Dmitri Shostakovich’s Symphony No. 7 (the “Leningrad”) Dedicated to the 80th Anniversary of the Leningrad premier in 1942 Music Experience in 3-D Sound Reality with the Original Documentary Footage The Music Video Show at the Berman Center for the Performing Arts. April 13, 2022 @4:00 P.M. Jewish Community Center of Metropolitan Detroit The Berman Center for the Performing Arts (6600 W Maple Rd., West Bloomfield Township, MI 48322) Free Admission
Modern recording techniques have come alarmingly far in just a few short years. I've had the pleasure of having several commercial recordings released, and my earliest days in the recording studio were spent amid the flutter of reel to reel tapes. Later, exciting 'improvements' like audio Betamax (yep, you read that right) and then digital media like ADATs came into play. Over the past couple of decades-plus, we've seen the advent of hard drive recording systems, with the ubiquitous use of bells and whistles like ProTools, which can make even amateurs (are you listening, Ashlee Simpson?) sound at least passable, what with pitch correction, WAV editing and the like. Casual listeners to modern day product might be quite surprised to see how a recording is assembled, and assembled is, for better or worse, the correct term. Even back in the days of analog recordings, it wasn't unusual for rhythm tracks to be laid down first, often with 'scratch'; vocals, and then for the vocalist to come in to take their final version at a later date. While editing was certainly a more involved procedure back in the day, tape editors became so facile with their 'archaic' medium that even syllables could be fairly seamlessly fixed for a final product. (Anyone wanting a good laugh should listen to John Barry's commentary on You Only Live Twice, where he details the editing lengths they had to go to get a final take of Nancy Sinatra's vocal on the title tune). However, as often as pop, rock and even Broadway cast recordings were 'assembled' in the halcyon days of the 1950's, 1960's and 1970's, even after the advent of hard drive recording, you could count on one genre to preserve at least a semblance of the 'live' ensemble experience, and that was of course classical music. Not anymore. Choral composers like Eric Whitacre have pioneered the idea of a 'virtual choir' where people separated by continents are able to 'join together' to sing via such media as YouTube. And now we are introduced to an 'assembled' orchestra under the 'virtual baton' of Alexander Jero. Jero brings sections in separately, and records them, often utilizing previous recordings as reference material. He then assembles the final product in the mixing room. It's an unusual approach for a genre as hopefully organic as classical music, and listeners' reactions may be colored by the knowledge that high tech wizardry has at least helped to craft the architecture of any given performance.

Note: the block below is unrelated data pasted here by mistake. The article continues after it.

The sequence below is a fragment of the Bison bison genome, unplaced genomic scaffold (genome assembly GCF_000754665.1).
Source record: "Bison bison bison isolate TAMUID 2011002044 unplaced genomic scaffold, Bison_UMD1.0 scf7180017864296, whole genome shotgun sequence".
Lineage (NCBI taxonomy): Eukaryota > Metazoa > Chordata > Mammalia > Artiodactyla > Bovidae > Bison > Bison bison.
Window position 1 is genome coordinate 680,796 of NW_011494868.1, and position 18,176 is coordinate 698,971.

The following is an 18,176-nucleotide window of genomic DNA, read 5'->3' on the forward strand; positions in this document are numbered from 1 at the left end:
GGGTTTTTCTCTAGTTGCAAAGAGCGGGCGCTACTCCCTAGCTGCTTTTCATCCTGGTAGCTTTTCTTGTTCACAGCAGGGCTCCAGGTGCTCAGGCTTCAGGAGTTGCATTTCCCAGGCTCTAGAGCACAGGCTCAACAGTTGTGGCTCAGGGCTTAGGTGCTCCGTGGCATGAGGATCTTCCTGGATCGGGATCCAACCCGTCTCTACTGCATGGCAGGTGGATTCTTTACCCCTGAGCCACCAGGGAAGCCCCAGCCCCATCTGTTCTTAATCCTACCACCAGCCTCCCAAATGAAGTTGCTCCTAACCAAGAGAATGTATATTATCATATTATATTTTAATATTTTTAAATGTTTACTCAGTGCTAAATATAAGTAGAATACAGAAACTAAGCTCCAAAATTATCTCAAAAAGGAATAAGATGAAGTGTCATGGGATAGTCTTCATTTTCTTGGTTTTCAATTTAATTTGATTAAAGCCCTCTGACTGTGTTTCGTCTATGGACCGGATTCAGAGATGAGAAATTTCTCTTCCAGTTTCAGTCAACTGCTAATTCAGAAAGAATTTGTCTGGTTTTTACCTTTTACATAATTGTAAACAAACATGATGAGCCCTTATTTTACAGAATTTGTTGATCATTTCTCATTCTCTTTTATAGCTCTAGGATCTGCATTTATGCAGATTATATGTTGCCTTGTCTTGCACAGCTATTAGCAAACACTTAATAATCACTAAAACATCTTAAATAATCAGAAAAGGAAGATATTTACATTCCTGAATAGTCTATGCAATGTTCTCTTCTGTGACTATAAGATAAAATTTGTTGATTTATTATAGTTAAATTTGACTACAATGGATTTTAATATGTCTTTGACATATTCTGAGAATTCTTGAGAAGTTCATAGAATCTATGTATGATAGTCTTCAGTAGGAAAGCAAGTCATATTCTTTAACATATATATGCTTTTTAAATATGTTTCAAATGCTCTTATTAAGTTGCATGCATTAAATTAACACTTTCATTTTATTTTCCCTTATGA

The Symphony No. 7 (known as "Leningrad”) by Dmitri Shostakovich became a symbol of the resistance to fascism and totalitarianism. The symphony was premiered on 5 March 1942 in Kuybyshev city (now Samara). However, the most famous performance of this symphony took place on the 9 August 1942 within the besieged city of Leningrad (now St. Petersburg) to which this piece was dedicated. The siege of Leningrad by Nazi German forces, that began in the Winter of 1941, was so impenetrable that 4,000 to 6,000 residents were dying of starvation every day. The Symphony was performed by the surviving musicians of the Leningrad Radio Orchestra. Most of the musicians were suffering from starvation, which made rehearsing difficult as musicians frequently collapsed, and three died. Despite the dire circumstances, the concert was highly successful, prompting an hour-long ovation. The “Leningrad” premiere was considered by music critics to be one of the most important artistic performances of the War because of its psychological and political effects. Reunion concerts featuring surviving musicians were convened in 1964 and 1992 to commemorate the event.